The piece shared back in October in the British Eating Disorders Society group by my colleague, Sam, was something from the Guardian I had the best body I’ve ever had – so why did I feel so much shame?
In it, the author discusses his experience of shame related to his body, and in essence, the journey of this. It immediately set me thinking about a message I end up repeatedly giving in lectures and public talks, to the point it was uttered by me very recently indeed at an open event where I was talking about male embodiment, masculinity and eating disorders. I make no apologies for this: this is not something that ends up being repeated just because I can’t be bothered to swap out old slides or research something new! It’s there because it never seems to go away and is as current now as it was when I first said it, using evidence from my data, at a talk on misandry a few years ago. I’ve said it so much at public events, it has even appeared in news print, having been spotted in my Conversation piece.
Here’s a snippet but the whole thing can be read at that link above:
Why do men feel so “feminised” in the face of an eating disorder? What are we doing to change the fact that we still have a society that has raised men to believe that there can even be such a thing as a feminine mental health condition? Why do we continue to raise our boys and girls to tread such a narrow path of identity that when they grow up the lads daren’t go to a doctor for fear of ridicule that they have a “women’s illness”?
Slightly scarier still, why is having a “women’s illness” such a bad thing? Let’s suppose an eating disorder really was a “women’s issue” then, eating disorder aside, what have we done to our men to make them believe that being anything like a woman is bad or something to feel ashamed about? Apparently, we are in complete denial about the sexism that continues to be deeply instilled in boys by the society that’s supposed to nurture and enlighten them.
Perhaps this so-called crisis in masculinity that we keep hearing about is far more to do with the counterpart to the odious mysogyny: misandry. Sometimes, we talk about ‘internalised homophobia’, in which we describe the idea that some homosexual people may experience self-loathing that is so deeply ingrained, related to their sexual orientation and all associated attributes, that they struggle to positively embrace themselves. They experience everything from mild dislike and disparaging thoughts through to full blown hatred, all because of the constant injunctions they receive and absorb about everything that is not heteronormative in the their lives and their society.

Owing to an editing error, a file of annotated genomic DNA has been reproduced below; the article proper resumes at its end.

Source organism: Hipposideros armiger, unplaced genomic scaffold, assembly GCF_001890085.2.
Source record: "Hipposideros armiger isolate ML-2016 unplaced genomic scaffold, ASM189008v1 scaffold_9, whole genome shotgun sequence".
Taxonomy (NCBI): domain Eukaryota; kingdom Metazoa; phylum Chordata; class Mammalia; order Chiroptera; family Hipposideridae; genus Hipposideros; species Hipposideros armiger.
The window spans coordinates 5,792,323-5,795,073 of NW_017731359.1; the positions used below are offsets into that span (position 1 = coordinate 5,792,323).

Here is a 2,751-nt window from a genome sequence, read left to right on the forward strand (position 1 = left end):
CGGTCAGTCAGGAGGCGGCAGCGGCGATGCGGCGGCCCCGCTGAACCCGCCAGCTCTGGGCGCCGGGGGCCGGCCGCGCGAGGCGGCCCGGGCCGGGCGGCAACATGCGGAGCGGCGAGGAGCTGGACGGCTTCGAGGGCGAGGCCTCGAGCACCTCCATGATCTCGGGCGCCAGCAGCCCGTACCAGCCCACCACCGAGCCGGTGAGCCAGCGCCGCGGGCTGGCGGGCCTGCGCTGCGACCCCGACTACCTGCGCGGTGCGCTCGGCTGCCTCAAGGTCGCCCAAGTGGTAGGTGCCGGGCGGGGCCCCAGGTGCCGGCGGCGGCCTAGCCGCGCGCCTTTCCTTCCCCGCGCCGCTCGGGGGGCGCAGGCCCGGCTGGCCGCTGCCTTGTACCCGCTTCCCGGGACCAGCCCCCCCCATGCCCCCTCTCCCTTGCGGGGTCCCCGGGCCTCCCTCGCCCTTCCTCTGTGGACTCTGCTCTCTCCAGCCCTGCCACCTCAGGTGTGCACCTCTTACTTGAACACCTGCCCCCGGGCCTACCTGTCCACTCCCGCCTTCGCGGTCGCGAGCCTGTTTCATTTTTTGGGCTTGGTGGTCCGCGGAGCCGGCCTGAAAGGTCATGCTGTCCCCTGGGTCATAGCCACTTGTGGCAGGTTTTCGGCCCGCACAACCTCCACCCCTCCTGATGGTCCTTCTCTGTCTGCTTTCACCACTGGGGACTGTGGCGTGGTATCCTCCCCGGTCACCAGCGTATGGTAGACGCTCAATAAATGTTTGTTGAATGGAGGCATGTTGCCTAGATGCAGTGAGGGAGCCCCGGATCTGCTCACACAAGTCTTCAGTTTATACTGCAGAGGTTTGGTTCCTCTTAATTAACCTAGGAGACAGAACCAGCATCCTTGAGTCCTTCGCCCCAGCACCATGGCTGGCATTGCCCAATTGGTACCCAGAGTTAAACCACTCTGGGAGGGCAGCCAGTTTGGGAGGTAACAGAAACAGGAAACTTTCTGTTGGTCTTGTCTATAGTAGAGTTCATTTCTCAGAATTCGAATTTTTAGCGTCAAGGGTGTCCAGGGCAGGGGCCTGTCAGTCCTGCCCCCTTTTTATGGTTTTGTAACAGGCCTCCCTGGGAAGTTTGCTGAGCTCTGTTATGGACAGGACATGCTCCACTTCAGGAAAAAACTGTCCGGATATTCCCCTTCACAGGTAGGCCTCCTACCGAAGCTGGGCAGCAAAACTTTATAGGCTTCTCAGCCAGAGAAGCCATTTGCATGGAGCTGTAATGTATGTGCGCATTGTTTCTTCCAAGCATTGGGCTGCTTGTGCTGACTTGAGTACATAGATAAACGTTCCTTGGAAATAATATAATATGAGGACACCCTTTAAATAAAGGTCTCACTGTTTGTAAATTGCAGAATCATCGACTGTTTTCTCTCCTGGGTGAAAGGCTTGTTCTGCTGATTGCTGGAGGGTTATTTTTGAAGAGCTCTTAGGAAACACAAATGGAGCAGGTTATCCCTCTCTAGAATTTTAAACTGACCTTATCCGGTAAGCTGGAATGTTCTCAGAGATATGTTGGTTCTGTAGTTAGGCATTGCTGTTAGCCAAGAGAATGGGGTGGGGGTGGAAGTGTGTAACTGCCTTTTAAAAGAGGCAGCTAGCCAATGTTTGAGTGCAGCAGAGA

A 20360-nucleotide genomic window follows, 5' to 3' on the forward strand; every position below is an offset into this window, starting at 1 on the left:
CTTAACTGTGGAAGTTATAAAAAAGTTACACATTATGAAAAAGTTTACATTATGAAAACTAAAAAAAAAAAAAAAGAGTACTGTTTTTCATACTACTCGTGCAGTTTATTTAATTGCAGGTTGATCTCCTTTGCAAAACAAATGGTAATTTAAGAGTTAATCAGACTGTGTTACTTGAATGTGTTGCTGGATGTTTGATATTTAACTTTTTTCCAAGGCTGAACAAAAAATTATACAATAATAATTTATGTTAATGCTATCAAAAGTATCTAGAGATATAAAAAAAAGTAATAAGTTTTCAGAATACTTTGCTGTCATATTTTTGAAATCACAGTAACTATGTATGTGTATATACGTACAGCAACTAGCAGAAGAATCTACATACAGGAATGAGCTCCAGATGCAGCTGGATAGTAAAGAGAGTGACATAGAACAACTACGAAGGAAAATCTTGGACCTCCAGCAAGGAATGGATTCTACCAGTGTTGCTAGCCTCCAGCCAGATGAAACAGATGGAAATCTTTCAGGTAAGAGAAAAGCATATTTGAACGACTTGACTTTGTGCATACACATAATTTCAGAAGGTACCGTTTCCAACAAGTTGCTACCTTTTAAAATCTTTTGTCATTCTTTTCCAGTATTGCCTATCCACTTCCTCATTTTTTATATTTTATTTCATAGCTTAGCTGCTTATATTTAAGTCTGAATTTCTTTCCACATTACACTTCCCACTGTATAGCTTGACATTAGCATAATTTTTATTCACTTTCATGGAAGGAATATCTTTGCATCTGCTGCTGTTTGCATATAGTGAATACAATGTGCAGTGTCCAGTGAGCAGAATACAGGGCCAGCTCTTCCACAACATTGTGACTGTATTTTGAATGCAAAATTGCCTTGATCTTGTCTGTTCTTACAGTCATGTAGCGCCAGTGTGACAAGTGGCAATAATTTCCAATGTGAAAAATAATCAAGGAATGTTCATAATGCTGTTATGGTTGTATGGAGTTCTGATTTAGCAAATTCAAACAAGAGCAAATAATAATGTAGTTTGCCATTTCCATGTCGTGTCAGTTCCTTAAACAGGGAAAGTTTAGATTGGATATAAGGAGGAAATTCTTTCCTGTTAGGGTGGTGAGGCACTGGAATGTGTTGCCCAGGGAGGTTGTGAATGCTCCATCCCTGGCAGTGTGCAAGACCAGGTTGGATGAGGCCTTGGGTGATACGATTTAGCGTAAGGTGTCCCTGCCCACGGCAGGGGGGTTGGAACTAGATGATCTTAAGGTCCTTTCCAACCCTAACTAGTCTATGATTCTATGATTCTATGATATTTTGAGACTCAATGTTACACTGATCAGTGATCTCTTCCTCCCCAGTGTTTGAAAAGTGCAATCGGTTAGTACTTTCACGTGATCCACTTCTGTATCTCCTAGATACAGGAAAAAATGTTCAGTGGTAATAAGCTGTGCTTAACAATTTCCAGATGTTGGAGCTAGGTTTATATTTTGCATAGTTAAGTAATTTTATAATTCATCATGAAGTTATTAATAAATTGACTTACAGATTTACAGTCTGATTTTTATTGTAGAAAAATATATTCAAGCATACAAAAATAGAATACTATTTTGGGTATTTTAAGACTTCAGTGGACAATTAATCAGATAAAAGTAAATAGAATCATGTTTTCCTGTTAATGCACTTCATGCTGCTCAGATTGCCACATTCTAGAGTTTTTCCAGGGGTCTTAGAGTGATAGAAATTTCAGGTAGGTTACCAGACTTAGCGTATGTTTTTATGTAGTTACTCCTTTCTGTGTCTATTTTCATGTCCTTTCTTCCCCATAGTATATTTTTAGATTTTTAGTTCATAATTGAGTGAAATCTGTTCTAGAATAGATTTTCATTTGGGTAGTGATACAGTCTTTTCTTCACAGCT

What if this was happening with (if you’ll forgive the gross simplification) man-hating, too? Misandry, as misogyny’s similarly ugly partner, is about discriminating, belittling, mistreating, holding back, holding down men for no other reason than that they are, well, male. This double-bind that David refers to feels like finding shame in oneself because we fail to live up to being the complete masculine we can be (something discussed heavily in my book I hastily add). This isn’t just psychological, it is bodily. It is to dislike ourselves because of the man we are, may be or may fail to be. It is to hate ourselves because we see shades of the feminine in our behaviours (caring, home-making?) or our bodies (‘moobs’ and ‘muffin-tops’?)
These are just musings, excerpts from the handwritten thoughts in my research journal as I analyse data, read scholarly literature and, in this case, news literature. One thing I feel convinced of, until we stop raising boys and girls in such rigid gender binaries – and I’m not talking about biological sex here, we will always need, desire and value reproduction – we will not undo the damage to our sons and brothers. Genuinely, I ask that question again – in these allegedly enlightened times – why are boys still growing up being taught that sexism is bad at the same time as we make them feel like being anything like ‘a woman’ is to be experienced as shameful? What a twisted situation…